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Biology Articles » Neurobiology » Systems Neurobiology » When the music stops, the brain gets going

When the music stops, the brain gets going

 
IN STANFORD STUDY, SILENT PAUSES LEND CLUES ON MENTAL PROCESSES
 
While music may soothe the savage breast, the brain thrills to the sound of silence.

That's a new finding by a team of Stanford and McGill University scientists who watched brain images of 18 volunteers listening to a series of movements within symphonies, each punctuated by frequent pauses.

A one- to two-second break between movements triggers a flurry of mental activity, researchers found. When the music resumes, the action shifts to a different part of the brain, then subsides.

"The pause itself becomes the event," said neuroscientist Vinod Menon of Stanford's School of Medicine, the senior author of a paper published in today's issue of the journal Neuron. "A pause is not a time where nothing happens."

Skillful composers have long used silence to build a sense of anticipation. Some of music's finest moments are spent in transition - waiting, in essence, for the other shoe to drop.

Stanford's snapshots of this pause may have implications beyond concert halls, nightclubs and honky-tonks.

They shine a light into what neuroscientists call "segmentation processes" - the techniques used by the brain to take a stream of sensory information and parcel it up into more easily comprehended pieces.

Similar processes

The same processes are thought to be used in other human senses, such as vision, said Menon, associate professor of psychiatry and behavioral sciences and of neuroscience. Menon's collaborators include former record producer Daniel J. Levitin, associate professor of psychology and music at McGill; Stanford neuroscientist Devarajan Sridharan, trained in Indian percussion; Jonathan Berger, composer and associate professor of music at Stanford; and Chris Chase, Stanford professor of music.
The literary equivalent could be the period at the end of a sentence, the space after a paragraph or the penultimate chapter in an Agatha Christie mystery. Poetry even has a name for this natural pause or break near the middle of the line: a caesura.

Because our environment delivers a firehose-size torrent of information, "the brain needs to segment or chunk the incoming stimulus stream into meaningful units," Menon said. "The brain needs to extract information about beginnings and endings."

It helps us extract nuggets of important information from a sea of noise, solving the age-old mystery of how we can follow a single conversation at a crowded cocktail party.

Volunteers in the Stanford study lay motionless for nine-minute intervals inside a magnetic resonance imaging machine, an enclosed tube surrounded by a powerful magnet. An MRI shows which parts of the brain are working during mental activity.

Wearing headphones, they listened to eight symphonies by William Boyce, an obscure 18th century Baroque composer. Boyce was selected because his movements are brief, with frequent pauses, Menon said. A symphony with long movements, such as Beethoven's Ninth, poses greater risk of mind-wandering.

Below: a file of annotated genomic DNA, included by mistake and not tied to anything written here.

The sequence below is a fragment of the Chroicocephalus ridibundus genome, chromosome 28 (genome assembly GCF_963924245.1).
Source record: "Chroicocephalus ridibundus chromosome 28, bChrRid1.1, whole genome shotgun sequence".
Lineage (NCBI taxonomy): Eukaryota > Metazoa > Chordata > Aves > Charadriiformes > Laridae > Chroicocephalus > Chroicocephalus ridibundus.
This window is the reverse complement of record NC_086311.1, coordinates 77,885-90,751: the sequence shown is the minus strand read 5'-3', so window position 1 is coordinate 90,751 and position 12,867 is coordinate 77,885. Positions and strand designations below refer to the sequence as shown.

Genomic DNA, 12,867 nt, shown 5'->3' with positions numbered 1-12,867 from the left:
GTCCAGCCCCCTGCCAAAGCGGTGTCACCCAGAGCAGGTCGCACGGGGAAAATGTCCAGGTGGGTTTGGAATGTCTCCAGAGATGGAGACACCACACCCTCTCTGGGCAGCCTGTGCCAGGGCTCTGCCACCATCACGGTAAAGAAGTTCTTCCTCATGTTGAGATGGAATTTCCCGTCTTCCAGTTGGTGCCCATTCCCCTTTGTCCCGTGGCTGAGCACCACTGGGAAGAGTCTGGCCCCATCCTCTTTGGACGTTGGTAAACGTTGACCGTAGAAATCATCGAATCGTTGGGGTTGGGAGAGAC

Oldies-but-goodies - say, the William Tell Overture, "Oh Susanna," or anything by the Beatles - were ineligible, because they were familiar and lacked suspense. Songs with lyrics, which engage language-processing parts of the brain, were ruled out, as were participants who were musically trained.

The MRI's digitial images showed that networks of two different but tightly coupled regions of the brain, both in the right hemisphere, are especially active while people listen to music.

The first region to engage is called the ventral fronto-temporal network, whose job is to detect events that are interesting to the individual - that is, anything odd, different or unexpected.

Silence awakens brain

In all 18 subjects, brain response was most powerful during the periods of silence between the total of 20 movements in Boyce's eight symphonies, the scientists found.

This region also responded, more modestly, to a mismatch between what it expected to hear vs. what they actually heard - for example, if an unrelated chord followed a harmony. Because there are rules in music, the brain registers any unexpected violation, Menon said.

When the music resumed, the action shifted to a second site in the brain, called the dorsal fronto-parietal network. This region is responsible for maintaining attention and updating the memory.

"In a concert setting, different individuals listen to a piece of music with wandering attention," Menon said. But a moment of suspension, creating both closure and anticipation, is riveting.

The power of the pause, for centuries understood by composers but never explained, is finally captured on film.

By Lisa M. Krieger. Mercury News. August 2007.

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